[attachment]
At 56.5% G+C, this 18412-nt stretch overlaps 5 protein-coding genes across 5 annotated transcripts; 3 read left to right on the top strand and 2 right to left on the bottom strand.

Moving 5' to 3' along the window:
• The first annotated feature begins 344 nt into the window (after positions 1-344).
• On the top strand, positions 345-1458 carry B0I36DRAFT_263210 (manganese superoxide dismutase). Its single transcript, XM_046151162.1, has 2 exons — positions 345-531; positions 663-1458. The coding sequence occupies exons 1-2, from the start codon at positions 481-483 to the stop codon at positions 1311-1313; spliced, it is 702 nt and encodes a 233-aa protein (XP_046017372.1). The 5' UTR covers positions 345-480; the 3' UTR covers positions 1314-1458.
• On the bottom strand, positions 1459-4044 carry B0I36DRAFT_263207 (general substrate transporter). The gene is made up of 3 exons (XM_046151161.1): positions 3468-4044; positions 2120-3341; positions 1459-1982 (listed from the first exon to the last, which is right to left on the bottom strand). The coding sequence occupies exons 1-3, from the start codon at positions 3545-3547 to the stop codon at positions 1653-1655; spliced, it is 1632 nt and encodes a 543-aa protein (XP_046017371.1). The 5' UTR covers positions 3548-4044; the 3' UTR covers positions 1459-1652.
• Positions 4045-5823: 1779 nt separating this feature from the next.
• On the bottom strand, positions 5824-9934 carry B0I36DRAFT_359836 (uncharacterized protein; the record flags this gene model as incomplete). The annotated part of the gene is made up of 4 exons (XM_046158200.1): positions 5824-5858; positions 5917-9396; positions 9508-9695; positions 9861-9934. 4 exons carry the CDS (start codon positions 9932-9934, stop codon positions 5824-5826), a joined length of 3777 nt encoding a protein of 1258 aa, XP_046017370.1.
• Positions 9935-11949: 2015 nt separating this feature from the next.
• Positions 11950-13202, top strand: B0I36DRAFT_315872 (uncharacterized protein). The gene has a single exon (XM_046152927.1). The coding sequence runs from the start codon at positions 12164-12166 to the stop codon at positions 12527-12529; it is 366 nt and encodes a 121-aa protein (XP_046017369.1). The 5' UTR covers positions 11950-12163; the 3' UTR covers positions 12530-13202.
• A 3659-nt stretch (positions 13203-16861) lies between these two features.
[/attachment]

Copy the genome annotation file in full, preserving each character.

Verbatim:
At 56.5% G+C, this 18412-nt stretch overlaps 5 protein-coding genes across 5 annotated transcripts; 3 read left to right on the top strand and 2 right to left on the bottom strand.

Moving 5' to 3' along the window:
• The first annotated feature begins 344 nt into the window (after positions 1-344).
• On the top strand, positions 345-1458 carry B0I36DRAFT_263210 (manganese superoxide dismutase). Its single transcript, XM_046151162.1, has 2 exons — positions 345-531; positions 663-1458. The coding sequence occupies exons 1-2, from the start codon at positions 481-483 to the stop codon at positions 1311-1313; spliced, it is 702 nt and encodes a 233-aa protein (XP_046017372.1). The 5' UTR covers positions 345-480; the 3' UTR covers positions 1314-1458.
• On the bottom strand, positions 1459-4044 carry B0I36DRAFT_263207 (general substrate transporter). The gene is made up of 3 exons (XM_046151161.1): positions 3468-4044; positions 2120-3341; positions 1459-1982 (listed from the first exon to the last, which is right to left on the bottom strand). The coding sequence occupies exons 1-3, from the start codon at positions 3545-3547 to the stop codon at positions 1653-1655; spliced, it is 1632 nt and encodes a 543-aa protein (XP_046017371.1). The 5' UTR covers positions 3548-4044; the 3' UTR covers positions 1459-1652.
• Positions 4045-5823: 1779 nt separating this feature from the next.
• On the bottom strand, positions 5824-9934 carry B0I36DRAFT_359836 (uncharacterized protein; the record flags this gene model as incomplete). The annotated part of the gene is made up of 4 exons (XM_046158200.1): positions 5824-5858; positions 5917-9396; positions 9508-9695; positions 9861-9934. 4 exons carry the CDS (start codon positions 9932-9934, stop codon positions 5824-5826), a joined length of 3777 nt encoding a protein of 1258 aa, XP_046017370.1.
• Positions 9935-11949: 2015 nt separating this feature from the next.
• Positions 11950-13202, top strand: B0I36DRAFT_315872 (uncharacterized protein). The gene has a single exon (XM_046152927.1). The coding sequence runs from the start codon at positions 12164-12166 to the stop codon at positions 12527-12529; it is 366 nt and encodes a 121-aa protein (XP_046017369.1). The 5' UTR covers positions 11950-12163; the 3' UTR covers positions 12530-13202.
• A 3659-nt stretch (positions 13203-16861) lies between these two features.